By Sally Blundell for Frank Film
A new eatery is upending our kitchen rules.
Just off SH1 in the southern suburb of Caversham in Dunedin, The Bowling Club dishes up to 1000 main meals a day with just 14 staff and a $4 price tag.
If people can’t afford to pay, that’s OK.
“Some people pay extra, some people pay less or not at all,” says co-founder Jackie Bannon. “We record how many free meals we give out and then we record how many donations we get – usually it balances out.”
Bannon and Liam Arthur opened The Bowling Club – named for its BYO dinner bowl philosophy, nothing to do with bowling – in a food truck during Matariki last year. They were inspired by Jane Beecroft, the legendary “lunch lady” who dished out $4 Hare Krishna meals at the Otago University Students’ Association for 24 years until her retirement earlier this year.
Liam had been studying philosophy and politics at Otago University, Jackie came from a community development background. Both were concerned at growing economic disparity and wanted to see if it was possible to run a viable business serving mains for such a low price.
It was. High demand prompted the young entrepreneurs to look for a permanent location and in February this year they moved into their new premises, a former pub, café, then Japanese restaurant in Dunedin’s busy southern suburbs.
The new location is big enough to have a washing up area so customers can rinse their dishes afterwards as well as a playpen for children and assorted tables and chairs. It is open for dinner from 3.30 to 8pm Thursday to Saturday, with $4 main meals and $3 smoothies or dessert.
The menu, posted on their Facebook page, changes each day with a focus on healthy vegetarian food, with gluten free and vegan offerings – on the day Frank Film visits, it is veggie fried rice with a sweet and sour salad topped with Chinese style marinated peanuts – and the option of a pasta meal which stays the same all week.
It’s a winning formula. Where a table for four at a mid-range restaurant could cost around $80, The Bowling Club can feed a family of four for just $16 – $28 if you include dessert.
“We’ve budgeted out to pretty much eat here three nights a week,” says one young father of two children. “It didn’t cost us any more than we would have been spending anyway but we were getting much better food, much nicer food, and more variety.”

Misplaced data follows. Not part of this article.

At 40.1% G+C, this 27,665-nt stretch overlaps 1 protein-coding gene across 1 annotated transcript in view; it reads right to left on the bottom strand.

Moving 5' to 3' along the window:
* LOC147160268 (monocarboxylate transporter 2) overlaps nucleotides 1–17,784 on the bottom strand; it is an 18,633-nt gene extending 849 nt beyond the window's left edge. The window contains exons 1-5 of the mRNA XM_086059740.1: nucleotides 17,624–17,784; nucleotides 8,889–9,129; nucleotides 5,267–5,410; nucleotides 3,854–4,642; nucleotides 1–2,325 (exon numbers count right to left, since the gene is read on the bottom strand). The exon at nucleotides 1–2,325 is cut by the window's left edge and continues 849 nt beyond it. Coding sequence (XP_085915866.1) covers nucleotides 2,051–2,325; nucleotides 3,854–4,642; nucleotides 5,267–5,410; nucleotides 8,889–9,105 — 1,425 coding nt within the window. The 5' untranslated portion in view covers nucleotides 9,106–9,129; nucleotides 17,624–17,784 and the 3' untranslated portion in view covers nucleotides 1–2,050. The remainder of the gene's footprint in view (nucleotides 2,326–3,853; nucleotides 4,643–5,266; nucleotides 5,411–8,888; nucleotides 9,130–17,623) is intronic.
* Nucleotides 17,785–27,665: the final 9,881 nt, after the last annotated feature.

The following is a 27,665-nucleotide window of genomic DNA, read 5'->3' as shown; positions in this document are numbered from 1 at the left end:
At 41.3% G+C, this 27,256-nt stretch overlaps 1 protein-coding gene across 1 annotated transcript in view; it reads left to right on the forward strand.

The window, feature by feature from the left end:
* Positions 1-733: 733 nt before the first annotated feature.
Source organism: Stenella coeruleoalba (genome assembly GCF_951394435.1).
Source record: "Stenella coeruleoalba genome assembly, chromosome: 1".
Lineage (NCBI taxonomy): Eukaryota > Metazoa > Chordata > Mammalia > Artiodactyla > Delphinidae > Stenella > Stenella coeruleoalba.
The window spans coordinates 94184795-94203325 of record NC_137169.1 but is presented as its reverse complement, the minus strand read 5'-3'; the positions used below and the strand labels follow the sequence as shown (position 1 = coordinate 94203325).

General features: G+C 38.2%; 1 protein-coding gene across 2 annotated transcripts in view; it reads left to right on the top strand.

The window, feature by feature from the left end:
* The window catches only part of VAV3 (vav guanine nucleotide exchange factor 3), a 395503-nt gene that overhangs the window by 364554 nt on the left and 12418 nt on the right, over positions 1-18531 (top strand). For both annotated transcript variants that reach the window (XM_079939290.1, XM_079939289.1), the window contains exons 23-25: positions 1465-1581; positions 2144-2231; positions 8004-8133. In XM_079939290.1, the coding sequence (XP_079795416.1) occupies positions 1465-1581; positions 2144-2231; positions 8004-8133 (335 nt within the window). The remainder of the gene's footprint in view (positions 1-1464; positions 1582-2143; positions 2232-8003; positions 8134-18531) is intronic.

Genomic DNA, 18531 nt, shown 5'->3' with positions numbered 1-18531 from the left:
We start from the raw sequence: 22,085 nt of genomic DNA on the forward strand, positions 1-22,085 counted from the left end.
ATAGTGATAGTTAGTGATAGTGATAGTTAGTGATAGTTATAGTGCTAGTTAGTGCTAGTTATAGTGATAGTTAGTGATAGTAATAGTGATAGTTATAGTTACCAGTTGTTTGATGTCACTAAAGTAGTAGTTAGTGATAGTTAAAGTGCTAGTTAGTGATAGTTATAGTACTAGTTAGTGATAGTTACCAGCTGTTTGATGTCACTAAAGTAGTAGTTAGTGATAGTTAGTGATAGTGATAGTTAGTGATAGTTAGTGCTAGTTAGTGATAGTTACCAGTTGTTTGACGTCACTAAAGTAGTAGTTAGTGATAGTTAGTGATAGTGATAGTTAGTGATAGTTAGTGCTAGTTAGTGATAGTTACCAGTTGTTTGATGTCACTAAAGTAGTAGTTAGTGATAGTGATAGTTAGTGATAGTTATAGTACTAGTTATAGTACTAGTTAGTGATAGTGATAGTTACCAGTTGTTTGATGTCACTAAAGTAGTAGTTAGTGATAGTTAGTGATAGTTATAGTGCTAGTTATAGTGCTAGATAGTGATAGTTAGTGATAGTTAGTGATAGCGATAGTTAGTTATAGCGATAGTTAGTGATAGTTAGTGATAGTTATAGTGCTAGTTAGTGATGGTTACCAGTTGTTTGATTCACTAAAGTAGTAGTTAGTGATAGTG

He is not alone. By the time the improvised gong marks opening time on a cold weekday afternoon, customers are already queuing up in a line of puffer jackets, pushchairs and plastic bowls. Within one and a half hours they have sold about 200 meals.
To break even, they need to sell 600 meals a day and all staff are paid a living wage, but it works says Arthur, because it is efficient. They buy ingredients in bulk, the menu is strictly vegetarian and The Bowling Club is only open four hours a day, “so we can employ people for four hours to serve food. And we only do one thing so it’s very streamlined to make.”
Financially, he says, it’s worked out better than they ever expected. “Sometimes you think, man, this place isn’t big enough, but you do it anyway – it’s working. It’s not really about feeding people necessarily, it’s about bringing people together.”
“Love the food, love the camaraderie,” agrees a happy customer. “Even if there’s a wait for half an hour it is so affordable and it mean you are paying it forward a bit for those who can’t afford it – which makes it a win win for everybody.”
They’re never going to make a killing off it, says Bannon, “but that’s not the point. It’s fuelled by quite a lot of frustration of just the general inequality in the world. A lot of times people accept that that’s just the way things are, but you can try and be creative and see what you can do – that’s why we have this.”
She and Arthur are now hoping other people will set up similar operations in their communities.
The door’s open,” says Arthur. “If people want to start it, they can talk to us – maybe we can even help them out.”